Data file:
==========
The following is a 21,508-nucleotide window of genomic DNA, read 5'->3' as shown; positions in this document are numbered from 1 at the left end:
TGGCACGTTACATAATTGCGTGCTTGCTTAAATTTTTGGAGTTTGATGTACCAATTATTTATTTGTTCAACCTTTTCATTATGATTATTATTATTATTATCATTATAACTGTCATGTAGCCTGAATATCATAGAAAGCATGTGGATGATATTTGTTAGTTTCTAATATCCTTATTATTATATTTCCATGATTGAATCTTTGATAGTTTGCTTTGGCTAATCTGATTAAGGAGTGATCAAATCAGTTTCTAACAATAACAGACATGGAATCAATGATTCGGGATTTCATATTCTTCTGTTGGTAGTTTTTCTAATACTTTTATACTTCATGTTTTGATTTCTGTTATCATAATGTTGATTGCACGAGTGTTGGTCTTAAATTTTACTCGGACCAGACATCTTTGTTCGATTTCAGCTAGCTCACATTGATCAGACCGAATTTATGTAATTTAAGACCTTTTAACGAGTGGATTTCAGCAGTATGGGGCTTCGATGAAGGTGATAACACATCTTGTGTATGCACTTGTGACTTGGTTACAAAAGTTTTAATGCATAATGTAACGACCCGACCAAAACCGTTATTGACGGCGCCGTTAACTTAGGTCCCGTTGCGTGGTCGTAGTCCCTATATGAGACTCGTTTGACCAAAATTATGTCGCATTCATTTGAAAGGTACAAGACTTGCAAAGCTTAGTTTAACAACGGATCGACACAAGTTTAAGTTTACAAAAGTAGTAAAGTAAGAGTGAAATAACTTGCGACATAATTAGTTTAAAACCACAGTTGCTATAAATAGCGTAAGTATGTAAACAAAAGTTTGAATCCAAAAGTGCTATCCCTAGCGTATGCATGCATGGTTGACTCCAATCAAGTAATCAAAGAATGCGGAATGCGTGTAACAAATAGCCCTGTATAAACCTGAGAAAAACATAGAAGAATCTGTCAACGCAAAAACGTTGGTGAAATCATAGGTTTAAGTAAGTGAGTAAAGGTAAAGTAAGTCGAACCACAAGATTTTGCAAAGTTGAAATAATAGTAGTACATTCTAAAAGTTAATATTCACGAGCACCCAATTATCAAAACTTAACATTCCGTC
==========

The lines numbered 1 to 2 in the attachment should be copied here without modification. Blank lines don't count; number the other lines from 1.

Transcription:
The following is a 21,508-nucleotide window of genomic DNA, read 5'->3' as shown; positions in this document are numbered from 1 at the left end:
TGGCACGTTACATAATTGCGTGCTTGCTTAAATTTTTGGAGTTTGATGTACCAATTATTTATTTGTTCAACCTTTTCATTATGATTATTATTATTATTATCATTATAACTGTCATGTAGCCTGAATATCATAGAAAGCATGTGGATGATATTTGTTAGTTTCTAATATCCTTATTATTATATTTCCATGATTGAATCTTTGATAGTTTGCTTTGGCTAATCTGATTAAGGAGTGATCAAATCAGTTTCTAACAATAACAGACATGGAATCAATGATTCGGGATTTCATATTCTTCTGTTGGTAGTTTTTCTAATACTTTTATACTTCATGTTTTGATTTCTGTTATCATAATGTTGATTGCACGAGTGTTGGTCTTAAATTTTACTCGGACCAGACATCTTTGTTCGATTTCAGCTAGCTCACATTGATCAGACCGAATTTATGTAATTTAAGACCTTTTAACGAGTGGATTTCAGCAGTATGGGGCTTCGATGAAGGTGATAACACATCTTGTGTATGCACTTGTGACTTGGTTACAAAAGTTTTAATGCATAATGTAACGACCCGACCAAAACCGTTATTGACGGCGCCGTTAACTTAGGTCCCGTTGCGTGGTCGTAGTCCCTATATGAGACTCGTTTGACCAAAATTATGTCGCATTCATTTGAAAGGTACAAGACTTGCAAAGCTTAGTTTAACAACGGATCGACACAAGTTTAAGTTTACAAAAGTAGTAAAGTAAGAGTGAAATAACTTGCGACATAATTAGTTTAAAACCACAGTTGCTATAAATAGCGTAAGTATGTAAACAAAAGTTTGAATCCAAAAGTGCTATCCCTAGCGTATGCATGCATGGTTGACTCCAATCAAGTAATCAAAGAATGCGGAATGCGTGTAACAAATAGCCCTGTATAAACCTGAGAAAAACATAGAAGAATCTGTCAACGCAAAAACGTTGGTGAAATCATAGGTTTAAGTAAGTGAGTAAAGGTAAAGTAAGTCGAACCACAAGATTTTGCAAAGTTGAAATAATAGTAGTACATTCTAAAAGTTAATATTCACGAGCACCCAATTATCAAAACTTAACATTCCGTC